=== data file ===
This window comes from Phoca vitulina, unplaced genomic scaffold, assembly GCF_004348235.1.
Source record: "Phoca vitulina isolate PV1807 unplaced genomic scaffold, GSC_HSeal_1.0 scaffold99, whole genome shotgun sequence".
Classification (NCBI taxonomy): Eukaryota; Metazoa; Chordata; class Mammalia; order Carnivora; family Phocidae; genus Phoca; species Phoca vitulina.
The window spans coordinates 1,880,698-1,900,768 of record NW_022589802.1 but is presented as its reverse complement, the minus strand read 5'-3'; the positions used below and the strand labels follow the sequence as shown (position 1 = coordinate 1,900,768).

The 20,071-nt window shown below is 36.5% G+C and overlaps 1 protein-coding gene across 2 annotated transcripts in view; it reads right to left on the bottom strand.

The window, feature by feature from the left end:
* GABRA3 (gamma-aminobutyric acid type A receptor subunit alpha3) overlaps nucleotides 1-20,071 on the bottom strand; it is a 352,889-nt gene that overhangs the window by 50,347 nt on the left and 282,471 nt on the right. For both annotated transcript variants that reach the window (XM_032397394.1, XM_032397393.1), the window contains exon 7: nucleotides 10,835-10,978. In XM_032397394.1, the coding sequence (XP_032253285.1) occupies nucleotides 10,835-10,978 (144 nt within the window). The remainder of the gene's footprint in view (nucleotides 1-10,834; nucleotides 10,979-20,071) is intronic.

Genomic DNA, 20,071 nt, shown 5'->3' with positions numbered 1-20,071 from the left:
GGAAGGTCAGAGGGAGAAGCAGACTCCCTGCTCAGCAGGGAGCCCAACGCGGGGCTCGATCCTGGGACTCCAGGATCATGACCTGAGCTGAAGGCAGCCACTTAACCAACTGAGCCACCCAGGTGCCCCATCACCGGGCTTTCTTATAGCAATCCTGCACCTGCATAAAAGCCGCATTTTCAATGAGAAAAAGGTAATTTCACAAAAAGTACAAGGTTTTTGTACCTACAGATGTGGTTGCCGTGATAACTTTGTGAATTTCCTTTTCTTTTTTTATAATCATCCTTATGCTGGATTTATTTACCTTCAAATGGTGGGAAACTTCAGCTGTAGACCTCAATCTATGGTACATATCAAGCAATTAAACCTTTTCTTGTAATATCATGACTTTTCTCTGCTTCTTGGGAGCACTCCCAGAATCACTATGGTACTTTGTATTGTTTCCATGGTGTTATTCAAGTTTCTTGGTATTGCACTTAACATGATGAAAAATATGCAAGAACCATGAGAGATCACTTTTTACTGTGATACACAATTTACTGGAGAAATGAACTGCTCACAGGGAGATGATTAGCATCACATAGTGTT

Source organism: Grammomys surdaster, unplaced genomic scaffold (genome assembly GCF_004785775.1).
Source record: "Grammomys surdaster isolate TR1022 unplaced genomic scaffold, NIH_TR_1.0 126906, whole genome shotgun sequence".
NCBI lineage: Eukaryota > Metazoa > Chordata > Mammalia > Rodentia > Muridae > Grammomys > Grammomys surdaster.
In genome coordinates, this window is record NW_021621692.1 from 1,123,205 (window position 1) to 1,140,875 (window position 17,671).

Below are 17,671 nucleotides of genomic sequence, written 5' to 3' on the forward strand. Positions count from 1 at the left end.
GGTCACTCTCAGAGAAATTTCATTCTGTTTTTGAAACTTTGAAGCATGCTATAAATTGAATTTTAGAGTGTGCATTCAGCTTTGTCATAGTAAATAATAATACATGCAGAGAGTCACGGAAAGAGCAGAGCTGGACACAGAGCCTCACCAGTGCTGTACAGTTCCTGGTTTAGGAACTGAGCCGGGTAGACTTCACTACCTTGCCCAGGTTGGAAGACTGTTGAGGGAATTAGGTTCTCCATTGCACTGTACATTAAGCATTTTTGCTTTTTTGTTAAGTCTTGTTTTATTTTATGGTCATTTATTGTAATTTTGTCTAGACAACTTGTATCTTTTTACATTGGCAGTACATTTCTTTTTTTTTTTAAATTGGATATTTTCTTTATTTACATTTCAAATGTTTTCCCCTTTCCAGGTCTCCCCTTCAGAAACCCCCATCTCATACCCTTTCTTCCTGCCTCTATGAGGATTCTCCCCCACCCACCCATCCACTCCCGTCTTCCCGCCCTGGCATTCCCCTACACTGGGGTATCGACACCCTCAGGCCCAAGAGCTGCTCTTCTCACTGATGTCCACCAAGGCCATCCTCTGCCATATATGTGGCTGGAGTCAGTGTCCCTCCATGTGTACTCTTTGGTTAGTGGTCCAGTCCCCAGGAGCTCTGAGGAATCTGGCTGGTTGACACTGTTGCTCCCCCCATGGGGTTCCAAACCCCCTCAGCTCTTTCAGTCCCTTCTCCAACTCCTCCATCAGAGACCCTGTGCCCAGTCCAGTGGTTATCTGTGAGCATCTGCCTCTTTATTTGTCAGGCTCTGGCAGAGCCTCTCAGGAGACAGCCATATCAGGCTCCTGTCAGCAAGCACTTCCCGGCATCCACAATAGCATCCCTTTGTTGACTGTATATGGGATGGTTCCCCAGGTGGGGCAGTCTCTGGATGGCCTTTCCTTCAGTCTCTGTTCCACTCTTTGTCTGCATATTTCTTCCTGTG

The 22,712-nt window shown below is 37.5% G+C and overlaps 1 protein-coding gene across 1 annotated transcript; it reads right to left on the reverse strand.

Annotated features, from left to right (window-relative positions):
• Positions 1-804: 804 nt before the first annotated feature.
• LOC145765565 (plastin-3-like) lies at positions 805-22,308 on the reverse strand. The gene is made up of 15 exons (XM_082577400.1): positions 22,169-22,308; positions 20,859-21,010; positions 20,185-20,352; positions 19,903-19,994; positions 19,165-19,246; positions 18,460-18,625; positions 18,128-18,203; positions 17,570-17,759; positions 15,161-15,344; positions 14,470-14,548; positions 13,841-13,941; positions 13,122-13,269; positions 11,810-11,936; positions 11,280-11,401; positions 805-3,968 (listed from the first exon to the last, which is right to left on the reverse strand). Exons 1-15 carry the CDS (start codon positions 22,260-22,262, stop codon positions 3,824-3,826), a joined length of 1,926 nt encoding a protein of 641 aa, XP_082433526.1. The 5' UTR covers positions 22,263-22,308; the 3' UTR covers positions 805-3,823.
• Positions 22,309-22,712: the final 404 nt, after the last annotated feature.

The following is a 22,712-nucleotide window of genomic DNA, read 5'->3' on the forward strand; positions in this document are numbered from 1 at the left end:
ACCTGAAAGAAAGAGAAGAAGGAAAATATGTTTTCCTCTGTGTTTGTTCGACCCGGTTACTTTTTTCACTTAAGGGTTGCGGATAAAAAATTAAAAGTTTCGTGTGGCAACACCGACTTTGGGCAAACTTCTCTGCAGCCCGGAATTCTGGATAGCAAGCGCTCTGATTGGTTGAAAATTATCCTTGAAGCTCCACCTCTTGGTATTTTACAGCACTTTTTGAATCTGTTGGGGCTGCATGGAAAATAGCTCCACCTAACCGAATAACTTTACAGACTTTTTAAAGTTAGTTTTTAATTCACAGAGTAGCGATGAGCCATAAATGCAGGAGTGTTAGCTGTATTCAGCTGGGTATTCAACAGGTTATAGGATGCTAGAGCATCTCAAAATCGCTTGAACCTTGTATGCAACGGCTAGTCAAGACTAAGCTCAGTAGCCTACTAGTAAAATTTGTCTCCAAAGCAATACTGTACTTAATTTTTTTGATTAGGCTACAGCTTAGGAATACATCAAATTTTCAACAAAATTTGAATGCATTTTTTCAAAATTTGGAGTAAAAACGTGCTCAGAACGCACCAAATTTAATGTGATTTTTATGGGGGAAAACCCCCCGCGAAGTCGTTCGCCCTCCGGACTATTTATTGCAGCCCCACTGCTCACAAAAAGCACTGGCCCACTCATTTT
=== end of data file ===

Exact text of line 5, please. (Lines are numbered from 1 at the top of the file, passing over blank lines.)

The 20,071-nt window shown below is 36.5% G+C and overlaps 1 protein-coding gene across 2 annotated transcripts in view; it reads right to left on the bottom strand.